Employment Law Report

Muldrow v. City of St. Louis: Impact of a Lower Title VII Pleading Threshold for Transferees

Written by:  Sharon Gold with assistance from Ben Schaeffer, Wyatt Summer Associate

In a decision last month, the U.S. Supreme Court held that transferees asserting Title VII claims did not have to show “significant harm” in order to prove that they suffered an adverse employment action, which is one component of the employee’s proof in a Title VII case. In order to establish a prima facie case, an employee claiming Title VII discrimination must prove that she was in a protected class, was qualified for the position, suffered an adverse employment action, and that similarly situated individuals outside of her protected class were treated more favorably. If she establishes the prima facie case, then the employer must demonstrate that it had a legitimate business reason for the adverse action. If the employer meets its burden, then the employee must prove that the legitimate business reason was a pretext for unlawful discrimination. Muldrow involves the adverse employment action part of the employee’s prima facie case. It is easy to recognize that a termination would be classified as an adverse employment action, but what about transfers?

Sergeant Muldrow, an officer in the St. Louis Police Department, worked as a plainclothes officer investigating public corruption and human trafficking in the Specialized Intelligence Division. Upon the replacement of the prior Division Commander, Muldrow was transferred out of the unit against her wishes and reassigned to a uniformed job by the new Division Commander who cited a desire for a male officer to fill the role. Although her rank and pay remained the same, she claimed a harm in the form of her responsibilities, perks, and schedule. Muldrow brought an action claiming that Title VII prevented the City from making such changes to her employment because of gender.

The District Court granted the City summary judgment based on Circuit precedent that required a transferee show a “significant change” in working conditions producing a “material employment disadvantage” in order to prove the adverse employment action part of her prima facie case. Given that her salary and rank stayed the same, the court explained, she did not meet this heightened standard. The Eighth Circuit ultimately affirmed, explaining how the transfer only affected a minor change in working conditions.

In a unanimous decision, the Supreme Court reversed and remanded, finding that the decisions below effectively worked a rewriting of Title VII, thus resolving conflicting circuit approaches. Emphasizing the plain language of the text, Justice Kagan found that the statute only necessitated that “some injury” in respect to employment terms or conditions be shown. The Court further differentiated between the anti-discrimination prong and the anti-retaliation prong of the statute, holding that the significant harm standard as provided by Burlington Northern & Santa Fe Railway Co. v. White should be confined to the context of anti-retaliation claims.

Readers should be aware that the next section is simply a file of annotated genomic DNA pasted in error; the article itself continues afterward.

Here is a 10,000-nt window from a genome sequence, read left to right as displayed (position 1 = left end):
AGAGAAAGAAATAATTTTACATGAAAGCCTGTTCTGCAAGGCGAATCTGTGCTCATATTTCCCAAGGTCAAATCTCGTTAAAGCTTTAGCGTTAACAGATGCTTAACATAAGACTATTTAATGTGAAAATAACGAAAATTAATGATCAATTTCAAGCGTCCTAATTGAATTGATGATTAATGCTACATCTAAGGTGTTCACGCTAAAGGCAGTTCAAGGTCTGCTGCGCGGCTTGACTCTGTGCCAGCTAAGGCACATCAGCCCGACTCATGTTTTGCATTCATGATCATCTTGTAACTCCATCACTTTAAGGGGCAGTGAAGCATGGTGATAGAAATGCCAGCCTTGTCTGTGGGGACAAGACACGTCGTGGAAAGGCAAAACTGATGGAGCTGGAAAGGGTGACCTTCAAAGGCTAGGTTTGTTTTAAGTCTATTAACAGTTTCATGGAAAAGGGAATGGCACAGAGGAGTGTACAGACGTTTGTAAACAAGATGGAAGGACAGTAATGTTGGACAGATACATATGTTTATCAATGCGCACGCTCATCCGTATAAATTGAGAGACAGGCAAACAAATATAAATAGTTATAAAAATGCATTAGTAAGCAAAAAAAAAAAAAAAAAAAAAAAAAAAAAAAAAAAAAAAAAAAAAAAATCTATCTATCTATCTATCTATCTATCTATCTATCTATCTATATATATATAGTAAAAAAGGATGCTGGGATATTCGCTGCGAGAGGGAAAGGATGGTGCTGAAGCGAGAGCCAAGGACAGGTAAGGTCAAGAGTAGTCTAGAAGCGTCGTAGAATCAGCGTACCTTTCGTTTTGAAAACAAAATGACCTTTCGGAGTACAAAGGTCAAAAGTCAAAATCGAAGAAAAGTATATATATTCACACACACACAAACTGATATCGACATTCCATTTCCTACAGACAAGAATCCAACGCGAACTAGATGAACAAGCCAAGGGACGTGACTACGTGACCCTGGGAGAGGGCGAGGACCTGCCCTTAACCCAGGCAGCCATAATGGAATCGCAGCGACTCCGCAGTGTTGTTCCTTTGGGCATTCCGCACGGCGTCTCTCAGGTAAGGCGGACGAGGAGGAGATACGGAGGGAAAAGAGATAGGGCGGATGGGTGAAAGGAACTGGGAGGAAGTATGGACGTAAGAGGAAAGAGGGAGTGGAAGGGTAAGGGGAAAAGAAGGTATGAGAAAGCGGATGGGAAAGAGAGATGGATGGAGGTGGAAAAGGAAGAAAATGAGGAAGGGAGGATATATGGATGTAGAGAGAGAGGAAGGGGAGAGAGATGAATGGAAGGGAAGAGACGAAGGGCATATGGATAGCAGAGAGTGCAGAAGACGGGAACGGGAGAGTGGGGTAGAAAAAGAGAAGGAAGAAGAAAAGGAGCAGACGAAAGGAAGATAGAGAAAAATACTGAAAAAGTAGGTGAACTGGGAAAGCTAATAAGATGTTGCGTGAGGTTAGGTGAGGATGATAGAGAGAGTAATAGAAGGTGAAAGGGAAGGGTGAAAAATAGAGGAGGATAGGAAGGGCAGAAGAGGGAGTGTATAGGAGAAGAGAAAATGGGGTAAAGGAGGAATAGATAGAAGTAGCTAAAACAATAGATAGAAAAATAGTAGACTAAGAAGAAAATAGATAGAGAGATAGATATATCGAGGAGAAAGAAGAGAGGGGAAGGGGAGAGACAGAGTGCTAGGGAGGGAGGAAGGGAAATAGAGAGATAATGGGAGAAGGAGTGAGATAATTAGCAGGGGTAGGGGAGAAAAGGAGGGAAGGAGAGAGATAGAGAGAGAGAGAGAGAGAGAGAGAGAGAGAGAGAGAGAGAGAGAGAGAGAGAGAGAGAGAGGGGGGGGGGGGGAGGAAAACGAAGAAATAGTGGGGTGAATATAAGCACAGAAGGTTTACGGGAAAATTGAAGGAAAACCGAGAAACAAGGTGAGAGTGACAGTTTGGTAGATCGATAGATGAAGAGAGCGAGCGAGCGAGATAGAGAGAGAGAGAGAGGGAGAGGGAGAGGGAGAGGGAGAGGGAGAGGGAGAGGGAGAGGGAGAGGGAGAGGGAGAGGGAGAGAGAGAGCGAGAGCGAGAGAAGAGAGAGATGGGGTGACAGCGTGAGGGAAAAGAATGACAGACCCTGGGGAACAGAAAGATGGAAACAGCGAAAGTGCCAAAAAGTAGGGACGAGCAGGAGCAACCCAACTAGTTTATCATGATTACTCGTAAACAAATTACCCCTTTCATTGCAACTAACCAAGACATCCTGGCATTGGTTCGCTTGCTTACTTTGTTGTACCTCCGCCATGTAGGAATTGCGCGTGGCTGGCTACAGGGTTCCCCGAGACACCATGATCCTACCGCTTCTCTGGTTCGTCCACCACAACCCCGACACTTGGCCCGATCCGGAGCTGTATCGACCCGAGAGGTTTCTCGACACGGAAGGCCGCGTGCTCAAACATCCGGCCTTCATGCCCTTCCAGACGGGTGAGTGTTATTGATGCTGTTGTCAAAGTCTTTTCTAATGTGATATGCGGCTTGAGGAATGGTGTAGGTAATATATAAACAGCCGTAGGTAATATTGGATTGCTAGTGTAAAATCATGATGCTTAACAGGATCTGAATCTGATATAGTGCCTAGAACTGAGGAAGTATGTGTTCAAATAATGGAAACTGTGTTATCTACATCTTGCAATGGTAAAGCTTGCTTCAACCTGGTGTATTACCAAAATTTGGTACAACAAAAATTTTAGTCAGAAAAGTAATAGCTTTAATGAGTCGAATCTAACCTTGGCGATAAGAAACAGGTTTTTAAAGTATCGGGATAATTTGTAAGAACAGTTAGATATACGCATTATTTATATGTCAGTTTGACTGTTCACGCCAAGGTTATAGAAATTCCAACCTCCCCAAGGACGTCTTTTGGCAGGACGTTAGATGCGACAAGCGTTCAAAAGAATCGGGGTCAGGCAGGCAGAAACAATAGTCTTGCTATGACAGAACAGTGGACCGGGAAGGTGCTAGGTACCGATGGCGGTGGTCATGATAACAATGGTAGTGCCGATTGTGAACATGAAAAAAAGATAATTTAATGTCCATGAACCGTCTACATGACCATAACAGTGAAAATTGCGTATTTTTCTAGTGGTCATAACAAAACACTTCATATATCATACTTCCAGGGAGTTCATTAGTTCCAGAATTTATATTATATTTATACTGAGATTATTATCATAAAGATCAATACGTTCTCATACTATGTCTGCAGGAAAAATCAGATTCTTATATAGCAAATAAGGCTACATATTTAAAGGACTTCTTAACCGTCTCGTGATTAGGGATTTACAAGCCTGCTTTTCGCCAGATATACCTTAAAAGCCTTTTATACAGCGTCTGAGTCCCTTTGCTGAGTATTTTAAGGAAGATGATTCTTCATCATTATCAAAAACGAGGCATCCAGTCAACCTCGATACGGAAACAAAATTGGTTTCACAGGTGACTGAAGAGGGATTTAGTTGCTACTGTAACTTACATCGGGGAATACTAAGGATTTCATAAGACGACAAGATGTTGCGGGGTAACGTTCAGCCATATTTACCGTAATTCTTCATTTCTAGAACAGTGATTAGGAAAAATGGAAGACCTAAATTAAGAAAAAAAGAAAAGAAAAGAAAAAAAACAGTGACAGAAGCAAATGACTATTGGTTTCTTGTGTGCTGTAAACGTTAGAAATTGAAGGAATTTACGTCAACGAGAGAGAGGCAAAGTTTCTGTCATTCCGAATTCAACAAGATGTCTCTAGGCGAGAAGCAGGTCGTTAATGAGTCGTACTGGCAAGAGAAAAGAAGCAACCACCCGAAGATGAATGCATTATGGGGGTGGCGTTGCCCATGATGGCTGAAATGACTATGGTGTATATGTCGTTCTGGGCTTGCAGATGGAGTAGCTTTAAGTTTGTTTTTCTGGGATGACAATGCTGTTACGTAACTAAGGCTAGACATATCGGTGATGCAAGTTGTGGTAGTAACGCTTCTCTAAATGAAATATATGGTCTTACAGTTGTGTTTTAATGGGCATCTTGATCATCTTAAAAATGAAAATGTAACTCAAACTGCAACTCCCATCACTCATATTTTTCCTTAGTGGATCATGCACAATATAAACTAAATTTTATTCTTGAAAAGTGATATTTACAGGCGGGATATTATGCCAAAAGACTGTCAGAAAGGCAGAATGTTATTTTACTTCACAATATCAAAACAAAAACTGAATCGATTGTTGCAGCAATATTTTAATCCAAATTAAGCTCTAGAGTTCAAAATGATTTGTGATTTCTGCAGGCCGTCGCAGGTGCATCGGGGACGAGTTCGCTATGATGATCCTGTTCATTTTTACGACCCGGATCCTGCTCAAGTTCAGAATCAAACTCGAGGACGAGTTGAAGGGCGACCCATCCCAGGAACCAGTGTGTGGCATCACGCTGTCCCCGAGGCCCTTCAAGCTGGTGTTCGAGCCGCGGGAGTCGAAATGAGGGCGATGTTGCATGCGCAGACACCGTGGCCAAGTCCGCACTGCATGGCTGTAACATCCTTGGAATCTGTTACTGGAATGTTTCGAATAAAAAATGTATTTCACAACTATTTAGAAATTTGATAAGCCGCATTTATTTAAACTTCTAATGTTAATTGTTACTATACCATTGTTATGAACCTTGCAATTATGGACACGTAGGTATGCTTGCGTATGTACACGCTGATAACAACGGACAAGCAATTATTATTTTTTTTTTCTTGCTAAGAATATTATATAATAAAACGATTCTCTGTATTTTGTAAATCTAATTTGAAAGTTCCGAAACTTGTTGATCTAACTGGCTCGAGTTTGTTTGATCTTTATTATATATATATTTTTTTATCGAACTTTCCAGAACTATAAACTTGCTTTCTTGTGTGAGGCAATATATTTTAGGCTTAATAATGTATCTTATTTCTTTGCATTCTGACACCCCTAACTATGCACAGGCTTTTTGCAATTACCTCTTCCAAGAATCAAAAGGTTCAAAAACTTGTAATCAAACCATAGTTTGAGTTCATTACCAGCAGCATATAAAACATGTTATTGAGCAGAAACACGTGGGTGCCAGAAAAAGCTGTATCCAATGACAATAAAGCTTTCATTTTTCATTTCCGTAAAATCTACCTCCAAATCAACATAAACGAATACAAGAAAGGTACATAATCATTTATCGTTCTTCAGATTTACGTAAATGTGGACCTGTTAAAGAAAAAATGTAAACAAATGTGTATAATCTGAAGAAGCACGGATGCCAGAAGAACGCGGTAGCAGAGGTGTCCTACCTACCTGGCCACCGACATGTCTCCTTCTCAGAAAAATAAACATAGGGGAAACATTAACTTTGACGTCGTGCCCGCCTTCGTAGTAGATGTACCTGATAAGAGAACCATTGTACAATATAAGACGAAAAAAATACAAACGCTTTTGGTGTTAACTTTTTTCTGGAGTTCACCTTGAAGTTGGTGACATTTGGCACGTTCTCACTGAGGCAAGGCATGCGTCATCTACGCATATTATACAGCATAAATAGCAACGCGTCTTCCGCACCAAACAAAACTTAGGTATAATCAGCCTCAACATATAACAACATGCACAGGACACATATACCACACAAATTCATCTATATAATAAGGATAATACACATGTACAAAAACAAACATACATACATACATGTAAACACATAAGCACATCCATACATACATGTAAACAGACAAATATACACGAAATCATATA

Moving forward, employers should be mindful of this lower threshold for transfer cases alleging discrimination. Of course, the plaintiffs still have to prove that the decision was based on a protected class, such as race, color, religion, sex, or national origin, that similarly situated employees outside of their protected class were treated more favorably, and they must overcome the employer’s burden to prove a legitimate business decision. Although Sergeant Muldrow was a transferee, the “some harm” standard could also have broader ramifications in Title VII employment cases, concerning employment actions such as negative evaluations, rejection of remote work, changes to schedule and flexibility, threats to fire or demote employees, or other employment decisions. It is also possible that this decision could broaden the class of Title VII plaintiffs asserting harm from DEI initiatives.  

The Court did note, however, that the lower courts’ decisions may have rested on issues of evidentiary proof. Thus, employees making Title VII claims will have to present evidence on how transfers actually effectuated some harm in order to prevail. Regardless, the lower bar for this factor of the prima facie case could usher in more Title VII claims. As always, in order to prevent discrimination, employers should make sure that their employment decisions are based on legitimate business reasons, that employees are treated consistently regardless of their protected class, and that there is documentation regarding employment issues. Employers with questions should consult their Wyatt, Tarrant & Combs labor and employment counsel.

Sharon L. Gold
Sharon Gold is a member of the Firm’s Litigation & Dispute Resolution Service Team. She concentrates her practice in the area of labor and employment and commercial litigation. Ms. Gold has experience defending employers in a variety of lawsuits, both at the administrative and civil complaint level, including defense of claims brought pursuant to the: FLSA, FMLA, Title VII, 42 U.S.C. § 1981, ERISA litigation, ADA, ADEA, Kentucky Civil Rights Act, Kentucky Wage and Hour Act,... Read More